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Diamine oxidase deficiency in untreated celiac patients

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11 minutes ago, trents said:

Live, does the h1 make you sleepy? Why not some of the newer antihistamines (like Zyrtec) that aren't so sedative? Do they not have the same beneficial effect for the the symptoms you are treating?

No, I use desloratadin. A very friendly Antihistamine h1. No side effects at all, not even in higher doses. Not that I know. 

The h2 blocker, ranitidin takes off the edge off the rest of the histamine fatigue. It's as if I am being pumped with energy as it sets in. Hence it feels useless to take h2 at bedtime for me, when I can use the energy for other things than sleeping.  

 

Cetrizine makes me really tired though. 

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you can take h1 & h2 twice a day, or not.  I tried (zyrtek/ranitidine <I use zantac 75 but I break it into lower doses) doing this but it didn't make any difference, better or worse.  you can also try 2 different antihistamines.  some people use ketotifen.....  I do not.  I tried it but didn't make anything different, so....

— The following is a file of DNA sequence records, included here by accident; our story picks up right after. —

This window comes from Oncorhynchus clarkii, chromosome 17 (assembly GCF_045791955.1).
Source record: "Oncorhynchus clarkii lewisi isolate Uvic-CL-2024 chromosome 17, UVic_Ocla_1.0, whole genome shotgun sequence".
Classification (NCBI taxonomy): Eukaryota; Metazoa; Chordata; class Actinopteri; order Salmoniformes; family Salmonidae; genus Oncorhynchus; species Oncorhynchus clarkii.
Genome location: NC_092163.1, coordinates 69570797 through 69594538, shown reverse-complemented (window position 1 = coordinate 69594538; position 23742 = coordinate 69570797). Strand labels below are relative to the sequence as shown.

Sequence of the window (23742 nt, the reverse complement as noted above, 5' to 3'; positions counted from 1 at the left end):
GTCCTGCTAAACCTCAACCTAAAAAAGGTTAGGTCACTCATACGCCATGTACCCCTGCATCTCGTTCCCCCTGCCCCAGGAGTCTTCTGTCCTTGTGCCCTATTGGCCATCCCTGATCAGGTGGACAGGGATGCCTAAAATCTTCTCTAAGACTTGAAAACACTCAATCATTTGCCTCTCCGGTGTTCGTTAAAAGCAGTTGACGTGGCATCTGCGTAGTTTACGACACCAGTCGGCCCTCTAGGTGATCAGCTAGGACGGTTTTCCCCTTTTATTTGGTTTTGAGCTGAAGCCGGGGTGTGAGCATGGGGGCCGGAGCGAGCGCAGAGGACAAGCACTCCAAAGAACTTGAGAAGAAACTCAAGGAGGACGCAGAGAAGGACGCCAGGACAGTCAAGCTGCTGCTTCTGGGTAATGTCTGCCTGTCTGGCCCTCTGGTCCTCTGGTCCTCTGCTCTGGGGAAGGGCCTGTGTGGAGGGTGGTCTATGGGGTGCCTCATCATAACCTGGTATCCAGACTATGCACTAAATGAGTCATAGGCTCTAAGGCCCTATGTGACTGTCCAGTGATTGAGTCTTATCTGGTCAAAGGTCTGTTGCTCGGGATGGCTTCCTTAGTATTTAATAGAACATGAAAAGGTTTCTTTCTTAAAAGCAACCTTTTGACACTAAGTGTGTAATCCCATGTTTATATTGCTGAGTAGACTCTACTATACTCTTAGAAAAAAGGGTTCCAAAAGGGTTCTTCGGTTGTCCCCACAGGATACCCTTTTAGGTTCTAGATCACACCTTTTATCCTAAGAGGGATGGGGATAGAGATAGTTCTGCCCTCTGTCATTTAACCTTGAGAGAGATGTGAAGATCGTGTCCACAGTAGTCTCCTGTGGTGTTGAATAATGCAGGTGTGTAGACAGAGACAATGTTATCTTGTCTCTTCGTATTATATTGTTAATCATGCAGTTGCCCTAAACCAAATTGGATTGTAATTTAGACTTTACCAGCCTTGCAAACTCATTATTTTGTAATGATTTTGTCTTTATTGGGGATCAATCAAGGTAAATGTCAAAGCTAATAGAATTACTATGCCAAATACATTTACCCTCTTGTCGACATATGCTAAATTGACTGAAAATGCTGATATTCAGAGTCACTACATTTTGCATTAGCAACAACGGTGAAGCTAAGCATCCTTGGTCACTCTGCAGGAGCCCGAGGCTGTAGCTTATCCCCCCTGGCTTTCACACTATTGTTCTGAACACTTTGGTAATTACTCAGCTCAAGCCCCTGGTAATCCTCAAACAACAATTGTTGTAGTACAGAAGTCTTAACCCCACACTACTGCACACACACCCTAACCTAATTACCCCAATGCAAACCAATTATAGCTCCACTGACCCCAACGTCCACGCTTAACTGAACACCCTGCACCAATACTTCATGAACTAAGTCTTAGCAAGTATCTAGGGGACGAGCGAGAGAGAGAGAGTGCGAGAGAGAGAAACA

my daughter and my brother both use the h1 & h2 but not the same times as I do, bc they experimented and are doing what works for them.  neither one of them uses the nasalcrom, but they both use a benzo as a stabilizer.

lolz - I have tons of stuff, digestive enzymes to probiotics to allergy meds to supplements (I really should throw some stuff out they are sooo old) that worked for a little while but then I guess my body changed/didn't need them/needed something different.   so, that is also a fun part of this (not) and honestly, on the spectrum/range of symptoms and problems, I am on the low symptom side.  people who have it worse are on i.v. meds or have anaphalactic <sp) responses that they hafta have an epi pen.  they have reactions to scents, sunlight, temperature, stress, all sorts of things that land them in the emergency room. (I have oral allergy syndrome, it likes to flare up when i'm on vacation where pollen is different than where I live, so that's also fun 🙄 but not all the time.  I keep benedryl in my purse for that.  the first time was scary, felt like I was eating itchy glass.)  

so, in the grand scheme of things, I say thank you God for making this not as bad as it could be.   

oh, and I forgot to answer your question, liv - I have been on h1 & h2 for about 3 years and i'm not worried about being addicted?  the Flonase has steroids in it, so that concerns me.  but not enough to skip it :D do some experimenting, keep some notes, do the things.  you don't need a scope to be celiac and by staying gluten free, your body could change and you may not have the histamine issue or maybe less of them.